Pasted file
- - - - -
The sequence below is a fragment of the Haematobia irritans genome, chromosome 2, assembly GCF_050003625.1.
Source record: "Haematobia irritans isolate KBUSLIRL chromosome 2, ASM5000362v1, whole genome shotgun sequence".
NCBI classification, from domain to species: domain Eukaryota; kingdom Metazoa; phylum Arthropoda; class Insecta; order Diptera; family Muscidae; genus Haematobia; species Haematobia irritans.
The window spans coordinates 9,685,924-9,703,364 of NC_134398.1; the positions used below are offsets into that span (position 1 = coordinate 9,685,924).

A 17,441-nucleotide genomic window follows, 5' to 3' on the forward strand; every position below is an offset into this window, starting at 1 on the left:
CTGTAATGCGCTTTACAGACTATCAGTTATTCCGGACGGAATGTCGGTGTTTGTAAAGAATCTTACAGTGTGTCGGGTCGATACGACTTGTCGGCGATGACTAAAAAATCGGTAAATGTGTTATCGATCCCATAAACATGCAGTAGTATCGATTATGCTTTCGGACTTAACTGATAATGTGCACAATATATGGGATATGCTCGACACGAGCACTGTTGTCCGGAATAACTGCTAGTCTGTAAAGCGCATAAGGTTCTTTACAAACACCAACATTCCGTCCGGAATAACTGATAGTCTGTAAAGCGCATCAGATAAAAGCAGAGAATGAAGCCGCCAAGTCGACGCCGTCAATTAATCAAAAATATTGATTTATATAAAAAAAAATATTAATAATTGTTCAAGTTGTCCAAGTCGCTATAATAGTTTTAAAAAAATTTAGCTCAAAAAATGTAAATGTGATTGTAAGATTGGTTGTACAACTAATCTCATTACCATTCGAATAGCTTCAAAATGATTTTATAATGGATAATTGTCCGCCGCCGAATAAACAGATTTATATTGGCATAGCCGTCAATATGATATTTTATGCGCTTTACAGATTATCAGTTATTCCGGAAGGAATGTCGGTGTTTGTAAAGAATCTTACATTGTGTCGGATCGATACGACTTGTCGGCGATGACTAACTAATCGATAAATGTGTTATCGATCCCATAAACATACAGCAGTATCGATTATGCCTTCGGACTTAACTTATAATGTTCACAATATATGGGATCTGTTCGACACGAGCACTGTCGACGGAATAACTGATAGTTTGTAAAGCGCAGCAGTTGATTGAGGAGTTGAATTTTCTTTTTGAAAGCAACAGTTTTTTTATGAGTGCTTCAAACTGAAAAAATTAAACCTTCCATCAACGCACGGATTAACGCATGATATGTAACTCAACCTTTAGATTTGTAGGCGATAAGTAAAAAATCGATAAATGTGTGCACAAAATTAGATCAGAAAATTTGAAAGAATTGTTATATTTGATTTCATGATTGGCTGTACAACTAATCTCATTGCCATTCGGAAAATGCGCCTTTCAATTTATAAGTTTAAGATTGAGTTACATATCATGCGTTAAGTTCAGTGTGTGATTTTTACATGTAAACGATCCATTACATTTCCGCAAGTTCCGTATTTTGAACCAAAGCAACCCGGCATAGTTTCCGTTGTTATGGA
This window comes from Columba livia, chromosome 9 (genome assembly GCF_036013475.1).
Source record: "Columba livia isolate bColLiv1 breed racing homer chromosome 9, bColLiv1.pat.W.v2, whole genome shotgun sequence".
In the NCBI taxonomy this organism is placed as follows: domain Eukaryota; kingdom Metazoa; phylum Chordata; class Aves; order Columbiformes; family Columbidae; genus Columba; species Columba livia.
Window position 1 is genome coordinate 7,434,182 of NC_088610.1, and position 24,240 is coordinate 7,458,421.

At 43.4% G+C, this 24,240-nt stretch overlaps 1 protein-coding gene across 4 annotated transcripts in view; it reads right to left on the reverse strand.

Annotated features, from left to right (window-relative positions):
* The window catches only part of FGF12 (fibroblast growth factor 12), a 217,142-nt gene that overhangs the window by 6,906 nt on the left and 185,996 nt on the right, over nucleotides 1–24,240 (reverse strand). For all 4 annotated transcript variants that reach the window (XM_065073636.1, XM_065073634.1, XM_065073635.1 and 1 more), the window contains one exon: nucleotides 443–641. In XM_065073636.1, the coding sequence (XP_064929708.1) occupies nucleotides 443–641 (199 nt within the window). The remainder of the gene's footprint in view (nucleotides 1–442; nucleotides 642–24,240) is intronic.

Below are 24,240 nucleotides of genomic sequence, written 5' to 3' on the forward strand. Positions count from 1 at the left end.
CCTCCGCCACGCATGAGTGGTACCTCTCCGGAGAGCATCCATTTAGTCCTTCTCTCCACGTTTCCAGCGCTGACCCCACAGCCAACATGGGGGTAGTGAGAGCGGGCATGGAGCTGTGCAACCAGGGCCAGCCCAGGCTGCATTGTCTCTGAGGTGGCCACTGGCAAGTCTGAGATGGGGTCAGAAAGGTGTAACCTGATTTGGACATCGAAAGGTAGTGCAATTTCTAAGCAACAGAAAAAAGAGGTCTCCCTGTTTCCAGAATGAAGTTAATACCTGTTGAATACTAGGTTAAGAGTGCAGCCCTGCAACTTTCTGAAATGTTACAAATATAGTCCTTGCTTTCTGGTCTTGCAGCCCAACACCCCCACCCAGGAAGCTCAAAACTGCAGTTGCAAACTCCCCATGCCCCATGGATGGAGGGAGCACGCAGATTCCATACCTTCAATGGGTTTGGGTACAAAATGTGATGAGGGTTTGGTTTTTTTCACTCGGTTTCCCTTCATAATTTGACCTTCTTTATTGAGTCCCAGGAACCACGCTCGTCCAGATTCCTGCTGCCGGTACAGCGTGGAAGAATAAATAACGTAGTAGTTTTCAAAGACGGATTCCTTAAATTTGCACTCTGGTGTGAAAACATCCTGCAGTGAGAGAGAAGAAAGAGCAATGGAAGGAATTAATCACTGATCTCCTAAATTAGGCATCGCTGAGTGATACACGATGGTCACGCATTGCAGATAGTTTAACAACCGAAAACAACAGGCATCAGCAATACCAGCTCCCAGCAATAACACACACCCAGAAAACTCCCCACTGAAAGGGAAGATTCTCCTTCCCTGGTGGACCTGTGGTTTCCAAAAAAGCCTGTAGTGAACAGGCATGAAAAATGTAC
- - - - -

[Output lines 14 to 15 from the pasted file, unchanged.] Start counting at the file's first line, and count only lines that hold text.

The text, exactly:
Below are 24,240 nucleotides of genomic sequence, written 5' to 3' on the forward strand. Positions count from 1 at the left end.
CCTCCGCCACGCATGAGTGGTACCTCTCCGGAGAGCATCCATTTAGTCCTTCTCTCCACGTTTCCAGCGCTGACCCCACAGCCAACATGGGGGTAGTGAGAGCGGGCATGGAGCTGTGCAACCAGGGCCAGCCCAGGCTGCATTGTCTCTGAGGTGGCCACTGGCAAGTCTGAGATGGGGTCAGAAAGGTGTAACCTGATTTGGACATCGAAAGGTAGTGCAATTTCTAAGCAACAGAAAAAAGAGGTCTCCCTGTTTCCAGAATGAAGTTAATACCTGTTGAATACTAGGTTAAGAGTGCAGCCCTGCAACTTTCTGAAATGTTACAAATATAGTCCTTGCTTTCTGGTCTTGCAGCCCAACACCCCCACCCAGGAAGCTCAAAACTGCAGTTGCAAACTCCCCATGCCCCATGGATGGAGGGAGCACGCAGATTCCATACCTTCAATGGGTTTGGGTACAAAATGTGATGAGGGTTTGGTTTTTTTCACTCGGTTTCCCTTCATAATTTGACCTTCTTTATTGAGTCCCAGGAACCACGCTCGTCCAGATTCCTGCTGCCGGTACAGCGTGGAAGAATAAATAACGTAGTAGTTTTCAAAGACGGATTCCTTAAATTTGCACTCTGGTGTGAAAACATCCTGCAGTGAGAGAGAAGAAAGAGCAATGGAAGGAATTAATCACTGATCTCCTAAATTAGGCATCGCTGAGTGATACACGATGGTCACGCATTGCAGATAGTTTAACAACCGAAAACAACAGGCATCAGCAATACCAGCTCCCAGCAATAACACACACCCAGAAAACTCCCCACTGAAAGGGAAGATTCTCCTTCCCTGGTGGACCTGTGGTTTCCAAAAAAGCCTGTAGTGAACAGGCATGAAAAATGTAC